I can chalk it up to stress and to life changes. But these are not strangers. The fact is, I’ve acclimated to the way my parents eat. Which is to say, with a lot of cheese. As a tenured vegetarian, I’ve always relied on cheese and dairy as a protein source. But I’m starting to question the whole concept. I even ordered Alicia Silverstone’s The Kind Diet.

Digression: First of all, she’s so cute I’d probably buy whatever she sold. I’m a sucker like that. But truthfully, she just looks healthy and happy. I want what she’s having. And I’m pretty willing to give whatever-she-does a shot.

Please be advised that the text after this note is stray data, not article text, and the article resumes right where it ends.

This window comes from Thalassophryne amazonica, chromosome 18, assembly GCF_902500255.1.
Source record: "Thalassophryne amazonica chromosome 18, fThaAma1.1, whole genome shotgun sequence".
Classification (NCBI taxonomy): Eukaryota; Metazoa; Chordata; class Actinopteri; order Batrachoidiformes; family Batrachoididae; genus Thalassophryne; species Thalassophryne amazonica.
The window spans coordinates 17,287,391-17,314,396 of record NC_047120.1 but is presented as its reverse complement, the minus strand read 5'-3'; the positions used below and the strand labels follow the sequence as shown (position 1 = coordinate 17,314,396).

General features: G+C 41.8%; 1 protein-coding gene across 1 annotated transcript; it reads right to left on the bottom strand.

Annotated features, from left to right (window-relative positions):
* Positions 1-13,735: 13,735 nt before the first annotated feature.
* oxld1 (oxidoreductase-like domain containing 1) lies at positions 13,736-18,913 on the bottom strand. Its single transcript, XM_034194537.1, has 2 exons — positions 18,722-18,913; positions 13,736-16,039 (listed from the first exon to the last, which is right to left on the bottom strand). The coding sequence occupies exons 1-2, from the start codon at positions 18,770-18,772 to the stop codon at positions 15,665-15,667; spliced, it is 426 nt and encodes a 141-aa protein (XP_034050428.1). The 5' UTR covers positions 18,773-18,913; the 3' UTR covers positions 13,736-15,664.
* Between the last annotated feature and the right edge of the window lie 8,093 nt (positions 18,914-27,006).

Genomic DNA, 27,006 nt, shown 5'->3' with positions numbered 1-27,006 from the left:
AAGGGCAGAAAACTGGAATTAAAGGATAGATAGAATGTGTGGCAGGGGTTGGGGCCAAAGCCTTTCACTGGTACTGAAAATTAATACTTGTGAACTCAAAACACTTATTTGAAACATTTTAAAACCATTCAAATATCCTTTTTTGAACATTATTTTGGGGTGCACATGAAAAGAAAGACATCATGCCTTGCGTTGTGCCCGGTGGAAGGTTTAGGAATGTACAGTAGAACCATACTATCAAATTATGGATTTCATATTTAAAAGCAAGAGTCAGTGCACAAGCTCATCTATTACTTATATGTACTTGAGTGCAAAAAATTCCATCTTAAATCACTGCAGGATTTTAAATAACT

This morning, as I woke up with a quiche hangover – stomach aching, sinuses stuffed, throat gross – I thought, maybe my questions were answered. The bloating, the stuffiness, the inflammation. Could it be a dairy thing?

I’m not saying cutting out cheese is going to solve all my problems. And even though I don’t want to work at getting back in shape (I’m over Jillian’s 30 Day Shred. I’m over portion control failure.) I’ll still do it. But it would be nice if all the hard work were accompanied by feeling physically healthy. I wonder if this will do it.

So, I’m embarking on this adventure slowly, with trepidation. What is life without cheese? I love cheese. And eggs. And yogurt. But, at this point, I’m willing to give it a try.

Has anyone out there shunned dairy? A little, all the way? Let me know your thoughts in the comments. I could sure use the support.